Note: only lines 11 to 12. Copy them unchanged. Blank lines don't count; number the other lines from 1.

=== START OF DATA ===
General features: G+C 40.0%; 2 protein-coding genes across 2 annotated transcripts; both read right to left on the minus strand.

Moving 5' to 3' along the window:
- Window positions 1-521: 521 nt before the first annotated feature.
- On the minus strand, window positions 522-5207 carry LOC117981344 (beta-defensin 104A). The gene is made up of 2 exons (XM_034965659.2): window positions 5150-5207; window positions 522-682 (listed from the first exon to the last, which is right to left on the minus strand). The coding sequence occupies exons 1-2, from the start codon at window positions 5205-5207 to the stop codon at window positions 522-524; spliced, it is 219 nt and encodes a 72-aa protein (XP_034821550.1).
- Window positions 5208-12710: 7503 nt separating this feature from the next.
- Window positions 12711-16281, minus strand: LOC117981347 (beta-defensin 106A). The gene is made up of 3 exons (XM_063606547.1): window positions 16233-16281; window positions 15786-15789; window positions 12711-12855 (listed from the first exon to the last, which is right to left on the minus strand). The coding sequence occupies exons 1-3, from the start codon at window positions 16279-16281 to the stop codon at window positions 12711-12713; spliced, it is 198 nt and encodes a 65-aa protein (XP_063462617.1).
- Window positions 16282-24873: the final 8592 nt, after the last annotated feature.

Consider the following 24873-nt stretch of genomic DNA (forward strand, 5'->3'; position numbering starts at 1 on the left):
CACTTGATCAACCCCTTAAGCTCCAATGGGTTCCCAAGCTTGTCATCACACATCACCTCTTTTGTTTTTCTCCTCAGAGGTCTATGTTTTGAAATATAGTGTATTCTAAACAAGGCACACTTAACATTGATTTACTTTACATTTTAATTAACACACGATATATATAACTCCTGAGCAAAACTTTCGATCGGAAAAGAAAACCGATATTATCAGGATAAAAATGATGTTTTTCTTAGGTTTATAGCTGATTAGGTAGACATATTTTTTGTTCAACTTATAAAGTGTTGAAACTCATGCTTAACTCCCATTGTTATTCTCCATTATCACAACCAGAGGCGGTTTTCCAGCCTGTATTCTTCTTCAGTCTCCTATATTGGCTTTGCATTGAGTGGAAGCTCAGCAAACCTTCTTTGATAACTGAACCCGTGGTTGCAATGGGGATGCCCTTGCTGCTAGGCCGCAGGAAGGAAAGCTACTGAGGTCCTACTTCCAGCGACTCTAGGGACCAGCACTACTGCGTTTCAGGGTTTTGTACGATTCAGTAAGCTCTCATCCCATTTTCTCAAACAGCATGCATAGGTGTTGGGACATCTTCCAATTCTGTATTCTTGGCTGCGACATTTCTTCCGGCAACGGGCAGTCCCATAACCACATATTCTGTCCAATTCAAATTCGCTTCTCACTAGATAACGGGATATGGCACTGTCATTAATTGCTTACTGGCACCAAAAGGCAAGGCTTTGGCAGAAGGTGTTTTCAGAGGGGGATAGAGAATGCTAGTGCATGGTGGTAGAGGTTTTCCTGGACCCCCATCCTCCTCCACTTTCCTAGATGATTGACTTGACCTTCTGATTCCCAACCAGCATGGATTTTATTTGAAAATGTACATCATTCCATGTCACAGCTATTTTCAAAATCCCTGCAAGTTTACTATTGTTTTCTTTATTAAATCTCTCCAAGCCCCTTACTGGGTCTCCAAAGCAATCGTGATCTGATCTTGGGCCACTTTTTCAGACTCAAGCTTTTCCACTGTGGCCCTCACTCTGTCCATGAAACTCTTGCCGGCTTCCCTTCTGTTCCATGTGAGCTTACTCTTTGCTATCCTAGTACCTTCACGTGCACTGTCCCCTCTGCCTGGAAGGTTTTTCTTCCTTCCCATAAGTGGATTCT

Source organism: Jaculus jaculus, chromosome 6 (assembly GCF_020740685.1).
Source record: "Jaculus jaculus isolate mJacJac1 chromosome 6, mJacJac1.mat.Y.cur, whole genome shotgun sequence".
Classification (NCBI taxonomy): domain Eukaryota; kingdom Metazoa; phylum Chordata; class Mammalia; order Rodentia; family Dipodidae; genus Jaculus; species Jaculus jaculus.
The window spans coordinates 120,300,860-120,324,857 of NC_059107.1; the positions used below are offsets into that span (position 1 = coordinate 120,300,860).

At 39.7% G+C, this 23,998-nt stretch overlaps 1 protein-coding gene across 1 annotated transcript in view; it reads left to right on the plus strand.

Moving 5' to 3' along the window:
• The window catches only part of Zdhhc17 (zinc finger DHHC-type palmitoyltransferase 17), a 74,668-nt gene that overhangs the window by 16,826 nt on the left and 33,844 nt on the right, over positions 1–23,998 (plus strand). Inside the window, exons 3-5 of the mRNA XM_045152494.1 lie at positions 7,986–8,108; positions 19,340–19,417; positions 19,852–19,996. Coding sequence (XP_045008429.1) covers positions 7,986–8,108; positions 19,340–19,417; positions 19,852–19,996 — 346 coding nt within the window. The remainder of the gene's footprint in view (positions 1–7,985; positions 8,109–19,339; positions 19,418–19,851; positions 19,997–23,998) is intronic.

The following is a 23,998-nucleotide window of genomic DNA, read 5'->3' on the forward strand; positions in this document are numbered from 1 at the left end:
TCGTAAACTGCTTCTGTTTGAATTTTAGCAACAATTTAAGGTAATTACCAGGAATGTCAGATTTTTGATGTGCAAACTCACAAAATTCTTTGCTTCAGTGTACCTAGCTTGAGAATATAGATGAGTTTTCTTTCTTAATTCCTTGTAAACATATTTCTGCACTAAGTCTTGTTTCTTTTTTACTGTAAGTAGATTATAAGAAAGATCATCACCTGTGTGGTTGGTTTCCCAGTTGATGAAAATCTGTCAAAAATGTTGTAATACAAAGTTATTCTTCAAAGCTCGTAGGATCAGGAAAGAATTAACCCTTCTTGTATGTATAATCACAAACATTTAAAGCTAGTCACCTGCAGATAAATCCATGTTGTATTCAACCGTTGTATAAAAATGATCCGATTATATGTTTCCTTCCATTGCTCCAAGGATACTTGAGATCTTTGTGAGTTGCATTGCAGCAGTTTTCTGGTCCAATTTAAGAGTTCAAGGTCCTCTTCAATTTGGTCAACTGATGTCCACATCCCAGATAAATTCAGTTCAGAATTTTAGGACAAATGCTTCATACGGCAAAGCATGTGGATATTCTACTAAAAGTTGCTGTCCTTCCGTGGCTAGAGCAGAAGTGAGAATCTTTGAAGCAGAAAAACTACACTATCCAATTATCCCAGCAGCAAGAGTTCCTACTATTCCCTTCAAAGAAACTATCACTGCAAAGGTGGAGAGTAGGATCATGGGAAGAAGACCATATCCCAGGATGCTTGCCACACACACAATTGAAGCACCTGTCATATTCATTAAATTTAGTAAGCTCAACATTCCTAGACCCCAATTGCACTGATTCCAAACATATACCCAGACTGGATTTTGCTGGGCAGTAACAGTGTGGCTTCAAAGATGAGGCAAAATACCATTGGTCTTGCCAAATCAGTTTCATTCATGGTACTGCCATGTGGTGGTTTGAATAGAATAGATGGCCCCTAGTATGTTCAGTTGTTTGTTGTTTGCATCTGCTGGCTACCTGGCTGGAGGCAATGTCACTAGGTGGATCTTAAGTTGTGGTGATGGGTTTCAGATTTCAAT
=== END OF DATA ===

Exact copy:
Source record: "Jaculus jaculus isolate mJacJac1 chromosome 6, mJacJac1.mat.Y.cur, whole genome shotgun sequence".
Classification (NCBI taxonomy): domain Eukaryota; kingdom Metazoa; phylum Chordata; class Mammalia; order Rodentia; family Dipodidae; genus Jaculus; species Jaculus jaculus.